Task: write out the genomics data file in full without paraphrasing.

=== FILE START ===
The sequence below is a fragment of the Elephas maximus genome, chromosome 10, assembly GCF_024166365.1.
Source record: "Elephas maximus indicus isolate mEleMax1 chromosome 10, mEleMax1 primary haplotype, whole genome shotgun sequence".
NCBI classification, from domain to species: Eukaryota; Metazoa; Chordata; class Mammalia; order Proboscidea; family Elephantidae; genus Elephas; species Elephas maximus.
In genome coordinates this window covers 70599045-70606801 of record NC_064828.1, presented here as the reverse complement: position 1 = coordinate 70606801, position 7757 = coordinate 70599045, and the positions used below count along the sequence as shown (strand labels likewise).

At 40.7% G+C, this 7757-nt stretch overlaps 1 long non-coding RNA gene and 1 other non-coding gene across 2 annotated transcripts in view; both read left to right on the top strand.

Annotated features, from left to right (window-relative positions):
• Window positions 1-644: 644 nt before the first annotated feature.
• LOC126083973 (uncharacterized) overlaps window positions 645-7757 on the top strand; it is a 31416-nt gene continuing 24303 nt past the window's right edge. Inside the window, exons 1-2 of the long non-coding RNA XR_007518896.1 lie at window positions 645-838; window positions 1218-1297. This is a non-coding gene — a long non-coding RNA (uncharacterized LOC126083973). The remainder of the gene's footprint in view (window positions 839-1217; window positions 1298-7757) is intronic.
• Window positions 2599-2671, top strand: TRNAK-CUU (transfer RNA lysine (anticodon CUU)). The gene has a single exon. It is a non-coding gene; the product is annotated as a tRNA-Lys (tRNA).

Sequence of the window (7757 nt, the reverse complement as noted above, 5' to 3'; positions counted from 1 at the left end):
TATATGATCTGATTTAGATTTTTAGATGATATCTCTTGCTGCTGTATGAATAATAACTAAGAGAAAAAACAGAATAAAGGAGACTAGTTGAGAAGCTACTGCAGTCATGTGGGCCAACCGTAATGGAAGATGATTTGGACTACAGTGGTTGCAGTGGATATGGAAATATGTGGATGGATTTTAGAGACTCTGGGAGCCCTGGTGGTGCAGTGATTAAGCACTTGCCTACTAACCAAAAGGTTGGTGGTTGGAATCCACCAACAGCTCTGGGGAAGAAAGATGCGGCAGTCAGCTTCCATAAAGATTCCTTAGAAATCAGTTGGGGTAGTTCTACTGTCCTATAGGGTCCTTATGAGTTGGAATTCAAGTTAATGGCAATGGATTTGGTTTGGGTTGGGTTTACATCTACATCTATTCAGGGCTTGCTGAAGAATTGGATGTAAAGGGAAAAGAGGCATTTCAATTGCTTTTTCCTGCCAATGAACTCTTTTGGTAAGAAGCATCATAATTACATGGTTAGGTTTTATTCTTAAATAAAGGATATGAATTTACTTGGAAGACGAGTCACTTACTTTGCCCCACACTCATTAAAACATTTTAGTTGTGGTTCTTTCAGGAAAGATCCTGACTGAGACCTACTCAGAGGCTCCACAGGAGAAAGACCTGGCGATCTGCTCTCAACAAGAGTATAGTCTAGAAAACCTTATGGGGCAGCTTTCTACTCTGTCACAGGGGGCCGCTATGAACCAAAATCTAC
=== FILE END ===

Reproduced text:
The sequence below is a fragment of the Elephas maximus genome, chromosome 10, assembly GCF_024166365.1.
Source record: "Elephas maximus indicus isolate mEleMax1 chromosome 10, mEleMax1 primary haplotype, whole genome shotgun sequence".
NCBI classification, from domain to species: Eukaryota; Metazoa; Chordata; class Mammalia; order Proboscidea; family Elephantidae; genus Elephas; species Elephas maximus.
In genome coordinates this window covers 70599045-70606801 of record NC_064828.1, presented here as the reverse complement: position 1 = coordinate 70606801, position 7757 = coordinate 70599045, and the positions used below count along the sequence as shown (strand labels likewise).

At 40.7% G+C, this 7757-nt stretch overlaps 1 long non-coding RNA gene and 1 other non-coding gene across 2 annotated transcripts in view; both read left to right on the top strand.

Annotated features, from left to right (window-relative positions):
• Window positions 1-644: 644 nt before the first annotated feature.
• LOC126083973 (uncharacterized) overlaps window positions 645-7757 on the top strand; it is a 31416-nt gene continuing 24303 nt past the window's right edge. Inside the window, exons 1-2 of the long non-coding RNA XR_007518896.1 lie at window positions 645-838; window positions 1218-1297. This is a non-coding gene — a long non-coding RNA (uncharacterized LOC126083973). The remainder of the gene's footprint in view (window positions 839-1217; window positions 1298-7757) is intronic.
• Window positions 2599-2671, top strand: TRNAK-CUU (transfer RNA lysine (anticodon CUU)). The gene has a single exon. It is a non-coding gene; the product is annotated as a tRNA-Lys (tRNA).

Sequence of the window (7757 nt, the reverse complement as noted above, 5' to 3'; positions counted from 1 at the left end):
TATATGATCTGATTTAGATTTTTAGATGATATCTCTTGCTGCTGTATGAATAATAACTAAGAGAAAAAACAGAATAAAGGAGACTAGTTGAGAAGCTACTGCAGTCATGTGGGCCAACCGTAATGGAAGATGATTTGGACTACAGTGGTTGCAGTGGATATGGAAATATGTGGATGGATTTTAGAGACTCTGGGAGCCCTGGTGGTGCAGTGATTAAGCACTTGCCTACTAACCAAAAGGTTGGTGGTTGGAATCCACCAACAGCTCTGGGGAAGAAAGATGCGGCAGTCAGCTTCCATAAAGATTCCTTAGAAATCAGTTGGGGTAGTTCTACTGTCCTATAGGGTCCTTATGAGTTGGAATTCAAGTTAATGGCAATGGATTTGGTTTGGGTTGGGTTTACATCTACATCTATTCAGGGCTTGCTGAAGAATTGGATGTAAAGGGAAAAGAGGCATTTCAATTGCTTTTTCCTGCCAATGAACTCTTTTGGTAAGAAGCATCATAATTACATGGTTAGGTTTTATTCTTAAATAAAGGATATGAATTTACTTGGAAGACGAGTCACTTACTTTGCCCCACACTCATTAAAACATTTTAGTTGTGGTTCTTTCAGGAAAGATCCTGACTGAGACCTACTCAGAGGCTCCACAGGAGAAAGACCTGGCGATCTGCTCTCAACAAGAGTATAGTCTAGAAAACCTTATGGGGCAGCTTTCTACTCTGTCACAGGGGGCCGCTATGAACCAAAATCTAC